If you do not have a permit, you will be limited to private property and authorized motorcycle safety courses to practice. If you have a permit, you will be able to drive a motorcycle on public roads.
Step 4: Practice Riding a Motorcycle
Once you have your permit, start practicing as much as possible. If you haven’t already taken a motorcycle course, it is a good idea to do it during this time to prepare for your skills test.
- Respect your restrictions. Do not drive where the law prohibits you. There will be serious penalties if you are caught, including fines and possible suspensions of your driving privileges.
- Know what times you are allowed to practice. Before you attain a full license, you will not be allowed to drive your motorcycle during certain hours of the night.
- Know the passenger restrictions. In most states, you are not allowed to ride with a passenger until you have a full motorcycle license.
- Be extra mindful of alcohol. There is an absolute zero tolerance of any amount of alcohol in your system until you both meet the age requirement and have a full license.
- Do not just stick to a commute. Practice in a variety of times, weather conditions, and situations.
Step 5: Apply for Your Motorcycle License
Once you feel confident in your abilities, it is time to apply for your motorcycle license. You will need to acquire a street-legal and inspected motorcycle for your driving test. If it is deemed unsafe, you will be unable to complete your application.
In some states, you are exempt from the test if you bring proof of passing a recent motorcycle safety class. Here are the steps you need to complete:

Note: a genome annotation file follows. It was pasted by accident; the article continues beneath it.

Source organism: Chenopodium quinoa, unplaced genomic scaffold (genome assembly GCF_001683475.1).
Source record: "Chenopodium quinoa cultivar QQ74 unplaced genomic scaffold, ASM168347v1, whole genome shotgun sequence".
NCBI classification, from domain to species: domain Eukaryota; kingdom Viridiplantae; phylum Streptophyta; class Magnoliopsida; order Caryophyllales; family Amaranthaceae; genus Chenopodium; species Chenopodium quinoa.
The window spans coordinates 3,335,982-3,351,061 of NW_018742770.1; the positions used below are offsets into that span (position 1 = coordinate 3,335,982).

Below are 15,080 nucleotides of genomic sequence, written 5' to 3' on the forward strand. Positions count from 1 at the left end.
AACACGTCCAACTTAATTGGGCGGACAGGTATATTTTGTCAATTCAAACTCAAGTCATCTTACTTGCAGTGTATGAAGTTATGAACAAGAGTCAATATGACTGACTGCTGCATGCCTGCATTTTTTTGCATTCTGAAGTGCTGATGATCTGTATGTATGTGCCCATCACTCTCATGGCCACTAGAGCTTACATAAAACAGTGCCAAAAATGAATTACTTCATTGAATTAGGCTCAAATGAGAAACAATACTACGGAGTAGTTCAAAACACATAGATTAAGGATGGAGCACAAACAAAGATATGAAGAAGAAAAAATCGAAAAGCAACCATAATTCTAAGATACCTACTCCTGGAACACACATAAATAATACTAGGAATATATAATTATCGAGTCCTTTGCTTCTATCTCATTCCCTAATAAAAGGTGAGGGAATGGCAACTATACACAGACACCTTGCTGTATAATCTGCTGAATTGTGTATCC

- Collect your papers and a road-worthy motorcycle. You will need:
- License Application
- If you are under 18, you will need extra forms signed by your parent or guardian indicating they give permission and accept liability.
- Your permit, if applicable
- Proof of completion of a motor skills class, if applicable.
- Birth certificate and social security number. Must be originals with nothing obscured by writing, folds, or damage.
- Any other papers required by the state.
- Your license fee. Double-check the location’s available payment methods before you go.
- License Application
- Go to your local DMV or the location listed in your state DMV guide. You may need to reserve a time with them ahead of time.
- Turn in paperwork and pay any testing fees.
- Take your road skills test. You may need to schedule the road test for a separate day depending on your location. If you do not pass, you will have a cooldown period where you should practice on the weak points. The test consists of two parts:
- Familiarity with the bike, its parts, and basic safety measures.
- The driving test, where the examiner will give instructions and a destination, then follow behind in a vehicle to gauge the ability to drive, adherence to driving laws, and safe driving habits.
- Take a vision test, if applicable for your state. This will determine any restrictions you may need to adhere to like prescription lenses.
- Get fingerprinted, if applicable.
- Pay your license fees.
- Collect a temporary paper license. Your permanent license will come in the mail via USPS at the residential address on file. It could take anywhere from a few days to several weeks.